Quiche Lorraine

It occurred to me a while ago that the site was missing a Quiche Lorraine recipe. Hah! An opportunity to cook bacon! (Like we don’t get enough of those around here?) Culinary trends took an odd turn in the 70s when quiche gained the reputation of being a Ladies-who-lunch type of dish. Must have been because they took the bacon out and started putting everything else in (asparagus, goat cheese, mushrooms, heck, they even took out the crust.) But the mother of quiche recipes is the Quiche Lorraine, a light custard with lots of bacon in a buttery crust. In this version we’ve included some chopped chives because as of this writing it is springtime, and the chives are flourishing in the garden.

If you’ve never made a quiche before, don’t worry, it couldn’t be easier. Especially if you’re working with a prepared frozen crust. If not, it’s still easy, it just takes more time and planning.

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Quiche Lorraine Recipe

  • Yield: Serves 6.

Onions or shallots can be used in place of the chives. Use about 1/2 cup, finely chopped, and sauté in butter first, before spreading over the bottom of the quiche crust with the bacon.

Ingredients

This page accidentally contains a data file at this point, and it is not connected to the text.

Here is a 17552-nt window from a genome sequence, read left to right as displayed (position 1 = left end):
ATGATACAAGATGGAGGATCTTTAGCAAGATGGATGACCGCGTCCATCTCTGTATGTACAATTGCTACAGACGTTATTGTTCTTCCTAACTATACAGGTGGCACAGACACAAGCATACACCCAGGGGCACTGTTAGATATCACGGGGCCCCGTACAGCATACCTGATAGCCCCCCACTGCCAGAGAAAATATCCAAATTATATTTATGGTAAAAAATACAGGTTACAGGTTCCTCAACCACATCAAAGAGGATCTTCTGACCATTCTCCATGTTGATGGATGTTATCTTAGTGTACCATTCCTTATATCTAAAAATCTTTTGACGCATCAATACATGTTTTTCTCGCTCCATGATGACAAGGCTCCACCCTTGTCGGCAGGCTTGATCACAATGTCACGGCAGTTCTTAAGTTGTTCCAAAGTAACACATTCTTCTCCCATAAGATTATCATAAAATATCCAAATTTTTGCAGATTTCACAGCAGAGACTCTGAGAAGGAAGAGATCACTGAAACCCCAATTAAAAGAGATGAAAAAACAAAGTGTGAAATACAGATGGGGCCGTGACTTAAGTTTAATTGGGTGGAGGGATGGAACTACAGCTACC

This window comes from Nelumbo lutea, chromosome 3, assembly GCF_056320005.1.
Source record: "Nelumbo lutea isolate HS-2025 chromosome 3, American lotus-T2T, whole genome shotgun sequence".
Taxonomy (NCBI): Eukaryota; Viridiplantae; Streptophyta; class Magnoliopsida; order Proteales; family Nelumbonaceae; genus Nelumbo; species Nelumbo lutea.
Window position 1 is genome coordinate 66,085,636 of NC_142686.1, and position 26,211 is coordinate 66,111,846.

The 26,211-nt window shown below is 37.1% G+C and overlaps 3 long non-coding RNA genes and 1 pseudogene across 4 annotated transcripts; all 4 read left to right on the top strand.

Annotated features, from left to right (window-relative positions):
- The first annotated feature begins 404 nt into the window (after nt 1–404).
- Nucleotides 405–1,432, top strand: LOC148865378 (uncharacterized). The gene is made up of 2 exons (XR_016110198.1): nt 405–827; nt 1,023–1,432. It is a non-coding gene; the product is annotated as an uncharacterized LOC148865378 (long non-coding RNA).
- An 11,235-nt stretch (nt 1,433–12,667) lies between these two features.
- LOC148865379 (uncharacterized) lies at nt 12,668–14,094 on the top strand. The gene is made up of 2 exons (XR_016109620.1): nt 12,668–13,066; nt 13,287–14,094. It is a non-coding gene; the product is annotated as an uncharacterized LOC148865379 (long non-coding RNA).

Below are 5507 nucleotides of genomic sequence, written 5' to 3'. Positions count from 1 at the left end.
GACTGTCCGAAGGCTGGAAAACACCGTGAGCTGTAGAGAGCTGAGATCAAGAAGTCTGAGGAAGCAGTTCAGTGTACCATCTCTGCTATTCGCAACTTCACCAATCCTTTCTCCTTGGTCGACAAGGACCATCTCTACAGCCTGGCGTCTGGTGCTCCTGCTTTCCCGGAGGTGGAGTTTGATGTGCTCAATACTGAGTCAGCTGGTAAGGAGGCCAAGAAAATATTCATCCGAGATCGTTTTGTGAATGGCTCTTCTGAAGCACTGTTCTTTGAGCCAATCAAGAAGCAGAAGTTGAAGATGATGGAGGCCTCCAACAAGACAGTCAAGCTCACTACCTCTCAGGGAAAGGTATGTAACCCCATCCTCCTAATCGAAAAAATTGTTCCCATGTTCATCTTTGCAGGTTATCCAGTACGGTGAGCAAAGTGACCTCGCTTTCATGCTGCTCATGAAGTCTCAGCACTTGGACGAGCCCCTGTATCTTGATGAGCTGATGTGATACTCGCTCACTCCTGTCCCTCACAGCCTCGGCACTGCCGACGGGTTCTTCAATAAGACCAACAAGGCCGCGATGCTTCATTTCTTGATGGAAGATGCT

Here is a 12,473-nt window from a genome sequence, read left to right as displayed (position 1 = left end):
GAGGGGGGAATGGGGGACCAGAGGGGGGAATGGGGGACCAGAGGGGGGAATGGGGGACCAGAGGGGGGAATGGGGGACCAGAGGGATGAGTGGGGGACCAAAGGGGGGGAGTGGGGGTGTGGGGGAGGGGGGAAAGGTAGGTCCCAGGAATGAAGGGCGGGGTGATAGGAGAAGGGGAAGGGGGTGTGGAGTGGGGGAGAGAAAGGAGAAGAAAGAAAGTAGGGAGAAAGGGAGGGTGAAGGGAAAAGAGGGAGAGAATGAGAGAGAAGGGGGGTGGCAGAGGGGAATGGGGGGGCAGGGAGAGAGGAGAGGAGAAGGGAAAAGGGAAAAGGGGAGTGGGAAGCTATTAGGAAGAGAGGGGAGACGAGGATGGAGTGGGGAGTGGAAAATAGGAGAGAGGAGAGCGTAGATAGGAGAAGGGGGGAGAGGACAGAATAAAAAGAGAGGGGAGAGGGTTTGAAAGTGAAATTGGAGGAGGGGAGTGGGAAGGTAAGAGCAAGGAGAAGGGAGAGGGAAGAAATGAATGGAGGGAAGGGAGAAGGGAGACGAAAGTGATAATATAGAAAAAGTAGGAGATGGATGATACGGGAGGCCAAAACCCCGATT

• 1 recipe pie dough (see Pâte Brisée recipe) or a prepared frozen pie crust
  • 1/2 pound of bacon (you can use more or less to your taste)
  • 1 cup milk
  • 1/2 cup heavy cream
  • 3 eggs
  • 1/2 teaspoon salt
  • Black pepper to taste (we used about 1/2 teaspoon)
  • 1/8 teaspoon ground nutmeg
  • 1 cup grated gruyere or other cheese (cheddar works too)
  • 1 heaping tablespoon chopped chives

Method

1a If you are making your own pie crust, roll out the pie dough into a 12-inch round. Place it in a 10-inch wide, 1 1/2-inch high tart pan, pressing the dough into the corners. Use a rolling pin to roll over the surface of the tart pan to cleanly cut off the excess dough from the edges. Freeze for at least half an hour before blind-baking.

1b Pre-bake the frozen crust (also called "blind" baking). Preheat oven to 350°F. Line the frozen crust with heavy duty aluminum foil or with parchment paper. Allow for a couple inches to extend beyond the sides of the tart or pie pan. Fill two-thirds with dry beans or other pie weights (I've heard copper pennies work well for this too). If you are using a pan with a removable bottom, place the pan on a rimmed baking sheet in the oven to catch any spillage. Bake for 20 minutes. Then remove from oven, remove the pie weights (the easiest way to do this is to lift up the foil by the edges) and the foil. Using the tines of a fork, poke little holes all around the base of the crust. Return to the oven and bake for another 10 minutes, until lightly browned all over. Remove from oven and set aside.

quiche-lorraine-1.jpg quiche-lorraine-2.jpg